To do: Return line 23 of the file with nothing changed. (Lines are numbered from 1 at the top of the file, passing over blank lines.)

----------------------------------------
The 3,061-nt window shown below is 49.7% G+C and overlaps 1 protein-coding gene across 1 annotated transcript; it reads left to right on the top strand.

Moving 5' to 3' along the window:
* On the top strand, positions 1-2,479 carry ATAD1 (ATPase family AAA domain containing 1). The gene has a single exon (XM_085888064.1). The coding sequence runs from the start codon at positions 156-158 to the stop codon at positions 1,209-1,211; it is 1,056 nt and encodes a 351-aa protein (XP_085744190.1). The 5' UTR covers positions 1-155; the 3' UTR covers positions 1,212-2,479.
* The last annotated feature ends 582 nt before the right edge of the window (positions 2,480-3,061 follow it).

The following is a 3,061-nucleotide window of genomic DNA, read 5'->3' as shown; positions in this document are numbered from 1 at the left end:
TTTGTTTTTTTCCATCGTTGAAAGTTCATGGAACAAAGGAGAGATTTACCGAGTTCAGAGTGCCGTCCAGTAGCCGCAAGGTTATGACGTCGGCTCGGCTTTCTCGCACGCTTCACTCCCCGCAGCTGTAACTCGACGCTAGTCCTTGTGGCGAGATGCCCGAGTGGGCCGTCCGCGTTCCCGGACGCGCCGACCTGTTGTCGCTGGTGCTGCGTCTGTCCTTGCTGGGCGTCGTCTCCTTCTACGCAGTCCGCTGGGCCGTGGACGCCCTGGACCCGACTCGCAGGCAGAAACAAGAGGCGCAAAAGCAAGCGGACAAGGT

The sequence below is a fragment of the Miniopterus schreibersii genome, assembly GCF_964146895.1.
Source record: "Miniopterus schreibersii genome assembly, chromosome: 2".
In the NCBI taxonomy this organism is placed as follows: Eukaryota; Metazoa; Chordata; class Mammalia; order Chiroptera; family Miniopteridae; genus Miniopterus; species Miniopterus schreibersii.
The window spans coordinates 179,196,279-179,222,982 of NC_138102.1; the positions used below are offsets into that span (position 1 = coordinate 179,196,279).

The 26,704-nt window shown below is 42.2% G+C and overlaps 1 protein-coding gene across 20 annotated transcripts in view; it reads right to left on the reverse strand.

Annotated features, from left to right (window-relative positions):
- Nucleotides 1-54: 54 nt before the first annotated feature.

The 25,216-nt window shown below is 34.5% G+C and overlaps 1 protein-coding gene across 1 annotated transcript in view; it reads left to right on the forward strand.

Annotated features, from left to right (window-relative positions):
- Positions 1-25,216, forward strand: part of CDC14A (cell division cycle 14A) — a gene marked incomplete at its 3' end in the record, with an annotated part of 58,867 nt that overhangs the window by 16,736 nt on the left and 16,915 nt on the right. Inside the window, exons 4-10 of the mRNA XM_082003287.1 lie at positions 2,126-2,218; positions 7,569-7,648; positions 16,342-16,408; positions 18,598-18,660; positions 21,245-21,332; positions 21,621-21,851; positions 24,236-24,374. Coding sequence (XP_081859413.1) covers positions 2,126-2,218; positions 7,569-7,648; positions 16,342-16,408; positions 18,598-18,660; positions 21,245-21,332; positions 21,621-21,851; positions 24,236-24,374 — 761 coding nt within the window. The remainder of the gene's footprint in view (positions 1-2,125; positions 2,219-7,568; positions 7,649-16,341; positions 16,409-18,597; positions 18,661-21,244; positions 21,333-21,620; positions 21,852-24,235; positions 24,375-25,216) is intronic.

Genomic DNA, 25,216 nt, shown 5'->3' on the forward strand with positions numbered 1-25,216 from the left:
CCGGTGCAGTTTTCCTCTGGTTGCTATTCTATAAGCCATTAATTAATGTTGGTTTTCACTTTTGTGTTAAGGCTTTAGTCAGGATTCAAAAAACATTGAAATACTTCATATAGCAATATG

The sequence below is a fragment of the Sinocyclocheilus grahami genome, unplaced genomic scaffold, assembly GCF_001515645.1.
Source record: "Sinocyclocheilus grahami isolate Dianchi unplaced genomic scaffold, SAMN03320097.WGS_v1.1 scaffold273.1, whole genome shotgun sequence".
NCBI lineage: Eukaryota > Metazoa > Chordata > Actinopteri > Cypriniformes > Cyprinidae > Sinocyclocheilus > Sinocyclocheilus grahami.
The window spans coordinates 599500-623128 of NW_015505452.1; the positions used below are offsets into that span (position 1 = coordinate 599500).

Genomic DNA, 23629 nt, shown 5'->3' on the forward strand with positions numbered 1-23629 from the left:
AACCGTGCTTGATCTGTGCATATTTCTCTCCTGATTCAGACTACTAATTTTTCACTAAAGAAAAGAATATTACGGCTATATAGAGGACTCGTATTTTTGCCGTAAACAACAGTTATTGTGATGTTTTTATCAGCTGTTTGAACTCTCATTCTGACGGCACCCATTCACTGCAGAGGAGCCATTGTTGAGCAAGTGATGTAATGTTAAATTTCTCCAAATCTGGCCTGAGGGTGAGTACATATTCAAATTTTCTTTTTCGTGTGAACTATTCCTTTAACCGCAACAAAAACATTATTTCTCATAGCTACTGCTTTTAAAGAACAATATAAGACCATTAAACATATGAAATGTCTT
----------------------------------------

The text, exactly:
Genomic DNA, 23629 nt, shown 5'->3' on the forward strand with positions numbered 1-23629 from the left: